South Asia Center Director Bharath Gopalaswamy and South Asia Center Nonresident Fellow Vasundhara Sirnate write for The Hindu on terrorist attacks on major population centers, including the Pathankot attacks in India:
In the last 15 years, several major cities have come under attack — New York (2001), London (2005), Mumbai (2008), Boston (2013), Peshawar (2014) and Paris (2015). In the first week of 2016 alone, terrorists have struck Kabul, Pathankot, Tel Aviv, and various locations in Iraq. These incidents have flagged the limits of the operational capacities of intelligence agencies worldwide, and have demonstrated that terrorist group behaviour is unpredictable.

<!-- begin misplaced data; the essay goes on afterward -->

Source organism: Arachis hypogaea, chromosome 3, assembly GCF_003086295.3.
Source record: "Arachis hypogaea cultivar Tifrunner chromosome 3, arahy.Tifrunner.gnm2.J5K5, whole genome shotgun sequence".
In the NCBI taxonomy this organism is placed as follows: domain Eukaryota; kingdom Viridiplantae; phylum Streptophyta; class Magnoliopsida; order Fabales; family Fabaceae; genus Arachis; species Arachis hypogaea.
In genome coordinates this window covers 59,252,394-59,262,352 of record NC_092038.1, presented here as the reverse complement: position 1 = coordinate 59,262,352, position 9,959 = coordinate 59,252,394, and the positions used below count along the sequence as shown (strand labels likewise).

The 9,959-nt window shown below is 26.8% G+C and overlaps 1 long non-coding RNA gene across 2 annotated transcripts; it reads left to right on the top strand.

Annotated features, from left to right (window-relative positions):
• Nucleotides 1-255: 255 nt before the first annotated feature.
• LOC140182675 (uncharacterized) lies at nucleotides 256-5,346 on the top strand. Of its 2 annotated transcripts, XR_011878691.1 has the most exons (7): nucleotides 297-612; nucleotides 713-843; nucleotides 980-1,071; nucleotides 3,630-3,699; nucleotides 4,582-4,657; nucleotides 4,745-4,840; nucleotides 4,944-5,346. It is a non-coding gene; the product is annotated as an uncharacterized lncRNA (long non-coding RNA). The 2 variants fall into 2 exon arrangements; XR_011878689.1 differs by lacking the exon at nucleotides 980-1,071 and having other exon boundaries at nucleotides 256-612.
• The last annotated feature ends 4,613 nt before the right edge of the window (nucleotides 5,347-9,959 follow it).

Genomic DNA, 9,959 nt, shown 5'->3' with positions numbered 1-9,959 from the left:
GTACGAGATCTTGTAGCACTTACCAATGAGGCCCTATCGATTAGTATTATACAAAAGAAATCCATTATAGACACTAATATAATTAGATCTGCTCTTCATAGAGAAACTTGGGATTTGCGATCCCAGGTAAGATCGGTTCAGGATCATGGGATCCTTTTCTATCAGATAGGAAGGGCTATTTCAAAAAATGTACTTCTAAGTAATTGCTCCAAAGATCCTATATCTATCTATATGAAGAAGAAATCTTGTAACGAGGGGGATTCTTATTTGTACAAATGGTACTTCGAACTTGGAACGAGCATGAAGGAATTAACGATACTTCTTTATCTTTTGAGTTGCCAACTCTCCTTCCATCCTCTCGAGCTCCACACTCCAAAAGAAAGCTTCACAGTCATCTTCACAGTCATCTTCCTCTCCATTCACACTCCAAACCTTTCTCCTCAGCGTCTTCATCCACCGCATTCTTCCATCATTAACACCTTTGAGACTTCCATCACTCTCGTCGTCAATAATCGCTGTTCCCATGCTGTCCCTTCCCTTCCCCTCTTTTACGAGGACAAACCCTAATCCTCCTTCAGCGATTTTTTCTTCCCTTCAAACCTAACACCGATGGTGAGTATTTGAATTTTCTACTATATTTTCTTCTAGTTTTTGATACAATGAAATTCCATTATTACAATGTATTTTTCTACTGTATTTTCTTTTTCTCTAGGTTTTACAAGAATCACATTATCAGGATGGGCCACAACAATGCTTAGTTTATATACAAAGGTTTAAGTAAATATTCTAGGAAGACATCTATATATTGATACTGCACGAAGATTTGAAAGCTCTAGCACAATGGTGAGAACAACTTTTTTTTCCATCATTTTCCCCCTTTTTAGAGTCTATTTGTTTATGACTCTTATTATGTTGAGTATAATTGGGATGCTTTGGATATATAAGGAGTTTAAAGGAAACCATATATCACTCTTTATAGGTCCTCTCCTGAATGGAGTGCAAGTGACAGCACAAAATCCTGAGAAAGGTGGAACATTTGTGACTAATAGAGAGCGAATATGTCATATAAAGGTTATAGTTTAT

Take the Pathankot attacks. The Indian Army intercepted key phone calls a day before the attacks, and readied a plan (however flawed). Even so, it took several days for the security forces to control the situation. The Pathankot case demonstrates that even when a country has actionable intelligence, controlling a terrorist threat requires better coordination, decision-making and presence of mind. Having said this, it is still the case that many terrorist attacks are averted by intelligence agencies. As the Irish Republican Army said in 1984 after the failed Brighton bombing, the purpose of which was to assassinate Margaret Thatcher, “Today we were unlucky. But remember we only have to be lucky once, you [the state] will have to be lucky always.”